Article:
According to Bloomberg, there’s more than $600b in corporate bonds (including mortgage-backed issuance) outstanding in Australia — that’s around 30%…
Written by Katherine Sadler Published: August 27 2019 Investments
Fascinating pictures of banking as it was, is and will be in the near future have emerged at a Cashwerkz Forum on Harnessing Innovation and the Evolution of Financial Services in Sydney.
The first came from the vastly experienced banker Paul Thomas, CEO of Gateway Bank.
It was this: “When I started my banking career in 1975, it took most banks seven to ten days to approve a home loan and that was pretty good. Today, people claim to do it in five minutes.”
So far, so good. That’s progress right?
Not so fast.
This from Luke Bunbury, Co-founder and Deputy CEO of Volt Bank: “You can have an entirely paperless mortgage. We have mapped it out, we can deliver it, and it will be rapid. And the whole experience for the customer, particularly for a refinance, would be breathtakingly simple as opposed to the excruciatingly painful refinance process that some of us has been through in this room, including myself, recently.”
He added, “It shouldn’t be like that. So, using things like OCI, using things like litmus tests, DVS checks and being able to create an account for a customer in less than 60 seconds is a possibility.”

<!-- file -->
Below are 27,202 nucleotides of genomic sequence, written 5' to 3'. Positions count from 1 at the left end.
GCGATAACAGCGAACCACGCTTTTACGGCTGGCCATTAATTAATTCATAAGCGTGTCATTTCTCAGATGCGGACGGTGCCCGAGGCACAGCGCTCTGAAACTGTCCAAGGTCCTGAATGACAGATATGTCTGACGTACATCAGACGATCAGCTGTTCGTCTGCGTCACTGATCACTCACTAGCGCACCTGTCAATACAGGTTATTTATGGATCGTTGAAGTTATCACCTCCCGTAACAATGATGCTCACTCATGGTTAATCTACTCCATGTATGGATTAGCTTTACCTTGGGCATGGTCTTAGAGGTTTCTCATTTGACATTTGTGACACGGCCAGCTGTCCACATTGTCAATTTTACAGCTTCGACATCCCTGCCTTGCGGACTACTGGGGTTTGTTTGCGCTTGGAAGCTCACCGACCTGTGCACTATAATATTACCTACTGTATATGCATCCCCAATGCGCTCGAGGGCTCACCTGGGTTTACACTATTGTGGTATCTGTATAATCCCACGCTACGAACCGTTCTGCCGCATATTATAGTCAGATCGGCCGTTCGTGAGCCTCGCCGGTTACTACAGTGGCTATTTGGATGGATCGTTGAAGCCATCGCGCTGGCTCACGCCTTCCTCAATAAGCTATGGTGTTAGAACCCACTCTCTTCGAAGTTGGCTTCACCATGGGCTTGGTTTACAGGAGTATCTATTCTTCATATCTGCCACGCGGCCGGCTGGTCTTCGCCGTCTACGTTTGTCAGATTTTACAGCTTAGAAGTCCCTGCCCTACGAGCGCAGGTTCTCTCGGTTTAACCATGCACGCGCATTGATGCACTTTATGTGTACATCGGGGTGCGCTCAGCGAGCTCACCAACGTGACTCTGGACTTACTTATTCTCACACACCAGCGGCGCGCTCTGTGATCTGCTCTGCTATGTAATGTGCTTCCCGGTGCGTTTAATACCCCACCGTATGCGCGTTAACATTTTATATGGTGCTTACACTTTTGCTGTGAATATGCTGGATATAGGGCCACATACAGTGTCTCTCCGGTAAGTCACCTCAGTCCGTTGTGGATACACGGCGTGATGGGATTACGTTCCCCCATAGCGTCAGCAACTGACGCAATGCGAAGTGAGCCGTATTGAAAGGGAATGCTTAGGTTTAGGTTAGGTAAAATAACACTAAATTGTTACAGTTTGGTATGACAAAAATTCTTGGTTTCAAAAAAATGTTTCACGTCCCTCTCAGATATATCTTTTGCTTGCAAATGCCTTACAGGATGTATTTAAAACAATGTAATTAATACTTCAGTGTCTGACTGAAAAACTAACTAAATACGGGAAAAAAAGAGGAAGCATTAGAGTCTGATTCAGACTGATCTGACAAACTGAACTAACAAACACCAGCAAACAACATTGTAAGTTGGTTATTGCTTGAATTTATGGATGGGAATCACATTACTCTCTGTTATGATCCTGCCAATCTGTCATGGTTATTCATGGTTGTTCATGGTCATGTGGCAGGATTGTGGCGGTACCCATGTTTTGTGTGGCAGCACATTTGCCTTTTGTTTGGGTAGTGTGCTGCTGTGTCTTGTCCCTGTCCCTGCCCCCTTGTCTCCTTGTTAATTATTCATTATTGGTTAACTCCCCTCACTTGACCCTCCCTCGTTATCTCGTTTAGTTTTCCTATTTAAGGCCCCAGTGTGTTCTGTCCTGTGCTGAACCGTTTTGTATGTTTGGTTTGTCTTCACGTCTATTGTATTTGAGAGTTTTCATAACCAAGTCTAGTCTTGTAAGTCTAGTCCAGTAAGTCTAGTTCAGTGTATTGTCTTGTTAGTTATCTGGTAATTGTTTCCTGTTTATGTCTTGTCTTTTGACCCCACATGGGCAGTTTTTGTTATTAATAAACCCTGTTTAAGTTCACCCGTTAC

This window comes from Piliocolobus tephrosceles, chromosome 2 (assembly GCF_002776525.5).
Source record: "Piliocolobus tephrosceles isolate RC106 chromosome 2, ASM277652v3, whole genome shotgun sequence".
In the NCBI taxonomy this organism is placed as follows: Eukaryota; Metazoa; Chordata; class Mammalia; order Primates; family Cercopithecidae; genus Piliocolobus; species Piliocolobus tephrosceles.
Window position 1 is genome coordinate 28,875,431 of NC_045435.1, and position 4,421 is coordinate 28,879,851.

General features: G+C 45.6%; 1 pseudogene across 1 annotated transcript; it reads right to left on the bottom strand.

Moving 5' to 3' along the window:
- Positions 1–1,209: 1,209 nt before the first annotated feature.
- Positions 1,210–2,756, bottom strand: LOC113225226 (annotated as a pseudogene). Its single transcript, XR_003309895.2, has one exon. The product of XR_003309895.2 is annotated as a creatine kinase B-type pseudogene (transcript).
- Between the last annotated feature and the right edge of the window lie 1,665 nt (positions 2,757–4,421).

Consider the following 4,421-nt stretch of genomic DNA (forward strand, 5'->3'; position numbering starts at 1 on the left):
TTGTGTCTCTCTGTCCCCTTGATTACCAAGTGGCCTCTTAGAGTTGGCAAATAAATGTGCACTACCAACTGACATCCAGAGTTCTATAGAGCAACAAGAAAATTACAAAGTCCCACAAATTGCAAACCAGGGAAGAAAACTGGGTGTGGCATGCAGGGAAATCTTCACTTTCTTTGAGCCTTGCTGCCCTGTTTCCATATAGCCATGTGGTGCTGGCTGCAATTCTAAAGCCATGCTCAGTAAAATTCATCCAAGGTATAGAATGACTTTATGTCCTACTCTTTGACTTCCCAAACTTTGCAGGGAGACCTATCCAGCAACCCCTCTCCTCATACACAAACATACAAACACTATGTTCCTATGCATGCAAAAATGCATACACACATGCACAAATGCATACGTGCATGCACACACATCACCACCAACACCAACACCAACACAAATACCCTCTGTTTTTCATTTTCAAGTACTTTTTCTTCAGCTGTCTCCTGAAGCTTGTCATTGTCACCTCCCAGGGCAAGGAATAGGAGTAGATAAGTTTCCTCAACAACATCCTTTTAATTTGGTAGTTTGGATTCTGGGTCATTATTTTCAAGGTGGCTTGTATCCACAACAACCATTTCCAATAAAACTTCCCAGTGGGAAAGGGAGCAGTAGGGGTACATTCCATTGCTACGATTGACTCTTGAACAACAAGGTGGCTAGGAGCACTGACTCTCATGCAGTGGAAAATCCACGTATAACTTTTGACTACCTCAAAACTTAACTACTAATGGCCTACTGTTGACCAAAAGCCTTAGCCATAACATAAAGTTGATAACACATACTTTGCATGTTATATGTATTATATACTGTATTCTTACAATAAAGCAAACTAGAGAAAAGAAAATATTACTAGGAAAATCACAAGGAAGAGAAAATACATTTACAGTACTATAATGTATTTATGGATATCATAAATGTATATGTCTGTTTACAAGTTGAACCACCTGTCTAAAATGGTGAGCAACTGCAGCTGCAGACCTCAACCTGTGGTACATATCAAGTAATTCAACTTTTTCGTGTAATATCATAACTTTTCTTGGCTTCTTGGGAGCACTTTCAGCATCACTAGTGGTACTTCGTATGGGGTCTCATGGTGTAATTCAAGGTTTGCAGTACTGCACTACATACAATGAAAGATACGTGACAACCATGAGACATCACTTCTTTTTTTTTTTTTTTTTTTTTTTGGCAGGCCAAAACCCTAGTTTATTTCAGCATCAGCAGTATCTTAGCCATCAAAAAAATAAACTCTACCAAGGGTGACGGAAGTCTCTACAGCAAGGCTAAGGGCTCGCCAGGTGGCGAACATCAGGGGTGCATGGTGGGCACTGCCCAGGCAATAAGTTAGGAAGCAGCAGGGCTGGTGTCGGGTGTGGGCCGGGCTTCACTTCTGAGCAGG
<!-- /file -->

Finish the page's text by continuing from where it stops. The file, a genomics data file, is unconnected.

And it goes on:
Hector Ortiz, CEO of Cashwerkz put it all in focus– based on Cashwerkz’s already established reputation as a customer-focused and progress-led innovator. The company’s customers being both investors – and the banks.
He revealed the company is surveying up to 41 banks to understand the importance of open banking – along the lines that the UK and some parts of Europe and Asia are already developing.
It could restore consumer confidence in the banking system – and allow the banks to be both nimble and shift costs as Artificial Intelligence enables more and more processes to be automated – to the benefit of all involved.
An open marketplace will create the best solutions for investors in real time because they’re able to see transparency in that market, be it equities or derivatives or over the counter-fixed interest or foreign exchange.
Mr. Ortiz said, “With innovation in a marketplace you’re able to influence both sides, both the buy side and the sell side and shower them with market transparency, choice and efficiencies.”
With open banking customers own their data and permission other providers to provide that data – in return they have greater control and freedom over how they interact with their financial services providers.
“What we’re doing is enabling the consumer to search for knowledge in terms of term deposit rates and we’re also providing funding for the banks, right? There’s a good match there, and through our platform, and with innovation we facilitate that very easily.”
The possibilities are endless and within reach: advanced advisory services, fraud detection, personal financial management, tailored and regulatory-approved recommendations and execution of product services.
Consumers are at the centre of strategy when banks and innovators accelerate collaboration.
As Hector Ortiz put it: the technology is there. It requires only the willpower.